This year's Oktoberfest coincides with my grandmother's birthday. Yes, the same grandmother who always comments on my weight. While I was overweight, she would have something to say about everything I put in my mouth. After I lost 45 pounds she'd bake me a cake or a pie everyday and tell me it would hurt her feelings if I didn't eat them. Go figure.

I will definately be seeing her early in the day so that I may enjoy all "the fruits" that Oktoberfest has to offer.

We are now over the hump in Customer Service Appreciation Week.
We've had great food and fun little activities and some nifty little gifts. All of our field representatives have told us how much they appreciate us and everyone has been really nice. Everyone, except, of course, our customers, who could care less.

But the main reason for my post today is to tell a little story that I posted earlier in the year. It is about my own close call with Breast Cancer and the courageous fight of 21 year old Catherine Carswell.

Tuesday, April 29, 2008

Reflections on the Past

I've recently become "aquainted" (thru a blog) with the daughter of a man I've worked with for the past 17 years. Her name is Catherine. She's a 21 year old Senior in college, has a great boyfriend (hopefully soon to be engaged) and is also looking over the edge, at a whole new life. You know the one, where you finish, school, start your career, marry the man of your dreams and start a family. Traveling down the road of life, as it stretches out before her.

But she's hit a little speed bump....she has breast cancer.

I know what you are thinking..."Breast cancer...are you serious? She's only 21! Breast cancer only strikes women in their 40's!" Yeah, that's what your insurance company would like to think too, That is why they only "approve" mamograms for women over 40.

The fact is, anyone with breast tissue (even men!) can develop breast cancer, at any age.And Catherine is working to spread that message.

Read about her here:

I remember when I, myself, was 18 and I found my first lump. It was about the size of a "mojo" marble (telling my age huh?) in my right breast. It hurt like hell and made my whole right side sore. I remember calling for the appointment and the nurse telling me, "Oh, lumpy breasts are common in girls your age, it'll be nothing." and booked my appointment for a month out.

I related this to a dear friend and her mother, content that I had nothing to worry about, because, I was "too young for it to be anything serious." The look that passed between them when I said this could have frozen the Gulf of Mexico. Her mother, usually chatty and upbeat, took my hands in hers and pulled me up close to her. She fixed her eyes on mine, and in a voice I will never forget, said " there is no such thing as 'too young'."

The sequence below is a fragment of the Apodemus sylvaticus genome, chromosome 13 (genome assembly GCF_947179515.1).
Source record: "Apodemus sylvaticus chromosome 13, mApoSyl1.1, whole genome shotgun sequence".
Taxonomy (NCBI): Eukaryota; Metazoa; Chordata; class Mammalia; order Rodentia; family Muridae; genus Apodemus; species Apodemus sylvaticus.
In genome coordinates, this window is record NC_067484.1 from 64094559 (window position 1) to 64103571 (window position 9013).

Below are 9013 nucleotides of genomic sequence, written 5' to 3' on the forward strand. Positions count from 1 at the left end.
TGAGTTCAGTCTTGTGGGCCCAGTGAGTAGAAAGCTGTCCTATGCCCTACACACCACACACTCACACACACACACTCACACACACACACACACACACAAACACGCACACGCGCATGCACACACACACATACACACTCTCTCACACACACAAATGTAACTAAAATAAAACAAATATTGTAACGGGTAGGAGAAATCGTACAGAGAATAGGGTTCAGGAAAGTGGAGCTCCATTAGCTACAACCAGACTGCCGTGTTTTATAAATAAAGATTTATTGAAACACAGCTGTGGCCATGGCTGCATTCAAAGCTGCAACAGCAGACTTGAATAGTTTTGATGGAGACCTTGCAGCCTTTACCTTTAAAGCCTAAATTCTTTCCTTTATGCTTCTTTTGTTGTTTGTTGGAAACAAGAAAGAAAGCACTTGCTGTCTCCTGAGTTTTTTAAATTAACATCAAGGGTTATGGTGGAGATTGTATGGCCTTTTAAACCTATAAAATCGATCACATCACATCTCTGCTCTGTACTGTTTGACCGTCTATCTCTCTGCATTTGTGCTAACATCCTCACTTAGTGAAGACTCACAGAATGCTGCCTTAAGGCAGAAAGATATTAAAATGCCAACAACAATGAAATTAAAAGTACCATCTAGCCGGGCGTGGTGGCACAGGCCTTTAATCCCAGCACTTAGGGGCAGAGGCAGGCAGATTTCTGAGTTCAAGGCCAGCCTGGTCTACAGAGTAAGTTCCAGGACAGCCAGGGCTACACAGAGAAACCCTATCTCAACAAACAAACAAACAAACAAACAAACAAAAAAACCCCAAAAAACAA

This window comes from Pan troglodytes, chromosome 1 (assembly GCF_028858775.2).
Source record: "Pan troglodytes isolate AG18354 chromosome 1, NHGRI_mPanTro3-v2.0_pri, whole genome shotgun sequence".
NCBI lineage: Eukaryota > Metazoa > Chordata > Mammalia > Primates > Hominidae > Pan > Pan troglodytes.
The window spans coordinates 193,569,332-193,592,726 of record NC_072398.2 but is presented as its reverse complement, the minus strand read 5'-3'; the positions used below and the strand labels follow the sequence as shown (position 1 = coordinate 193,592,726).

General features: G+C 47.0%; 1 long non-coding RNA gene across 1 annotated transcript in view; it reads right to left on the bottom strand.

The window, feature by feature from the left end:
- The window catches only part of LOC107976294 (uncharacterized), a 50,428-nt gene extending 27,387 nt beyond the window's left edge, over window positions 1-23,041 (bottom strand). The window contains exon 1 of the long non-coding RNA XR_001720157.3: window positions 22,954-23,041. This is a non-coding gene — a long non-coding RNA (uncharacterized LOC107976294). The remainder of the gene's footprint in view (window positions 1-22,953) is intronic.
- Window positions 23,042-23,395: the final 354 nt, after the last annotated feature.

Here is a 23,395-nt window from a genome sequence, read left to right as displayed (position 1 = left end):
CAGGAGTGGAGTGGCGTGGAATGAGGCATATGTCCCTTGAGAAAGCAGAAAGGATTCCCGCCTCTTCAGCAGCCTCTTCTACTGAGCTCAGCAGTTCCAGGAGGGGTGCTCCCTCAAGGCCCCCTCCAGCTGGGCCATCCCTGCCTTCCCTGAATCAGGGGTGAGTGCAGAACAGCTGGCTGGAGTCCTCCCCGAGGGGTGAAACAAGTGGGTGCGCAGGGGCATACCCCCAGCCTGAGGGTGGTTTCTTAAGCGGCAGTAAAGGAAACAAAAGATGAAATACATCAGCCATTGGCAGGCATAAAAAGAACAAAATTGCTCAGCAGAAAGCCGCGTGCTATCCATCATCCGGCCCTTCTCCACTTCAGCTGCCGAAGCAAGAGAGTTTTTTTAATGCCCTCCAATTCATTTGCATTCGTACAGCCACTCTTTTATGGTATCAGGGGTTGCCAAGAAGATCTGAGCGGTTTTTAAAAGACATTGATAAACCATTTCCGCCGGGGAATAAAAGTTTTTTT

Fighting back tears, she recounted how, just a year before, she had lost her baby sister. My friend and I had been casual friends when it happened. I knew that she had died, but didn't really know the details, and never really thought to ask. She told me about the lump her sister had found, how the doctor told her it was just "lumpy breasts" and at her age it was nothing to worry about. By the time it became "something to w0rry about, " little could be done. She died of breast cancer at 22.

My mother called and successfully convinced the doctor's office to move my appointment up.

The next opening was 2 weeks away. In that 2 weeks, my little "friend" had grown to the size of a golf ball. It hurt to wear a bra, it hurt to go without one. The humiliation began almost immediately. I'd never been to an OB/GYN before and the thought of being naked in front of this strange man was almost too much to bear. The breast exam was painful. When I touched the lump, I did so gingerly, but he did not as he tried to determine size, depth, composition. I nearly came unglued when the doctor suggested he attempt to draw fluid off it to see if it was a cyst. It was solid and unyeilding and the whole process hurt like hell. They took me across the hall to where the pregnant women got their sonograms, to get a look at it. There were were joined by an intern class of about 6. Each one wanted to feel my lump too.

It was determined that not only did I have this lump, I had 2 more on the other side. Not quite as big, but noticable. Attempts to obtain a fluid sample from them were also unsuccessful. It was decided that they all had to come out. Surgery was scheduled for the next week, which was approximately 2 days after Christmas.

I was put to sleep that day, not knowing if I would have breasts when I woke up. I was exactly 6 months from my 19th birthday.

I praise the Lord here! Things went well.

The lumps turned out to be fibrocystic, which is why they grew so quickly...relatively common. I was told that I had one more small lump, just at the base of my breast. It seemed to be the same as the others and was left to avoid damaging the tissue surrounding it. I went home to recover and prepare for the New Year.

It was then that the bills started coming in. The bill for the mamography...DENIED by our insurance carrier....marked "medically unnecessary before age 40." How can something that is ordered by your doctor be called "medically unnecessary'?! My mother, single by this time, wrote letter after letter, copying and highlighting pages of doctor's notes but the insurance company would not budge. We wound up paying for that mamogram out of pocket.

Because of the condition, my doctor ordered a mamogram every 2 years since and every 2 years, I wound up paying out of pocket.

I did eventually get that last lump removed. It grew to the size of a baseball. I had to have a breast reduction to "even things out." didn't have a problem paying for that.

I am now finally 40, the age when my insurance company thinks I should be worried about breast cancer.

And I am....for the young girls like Catherine.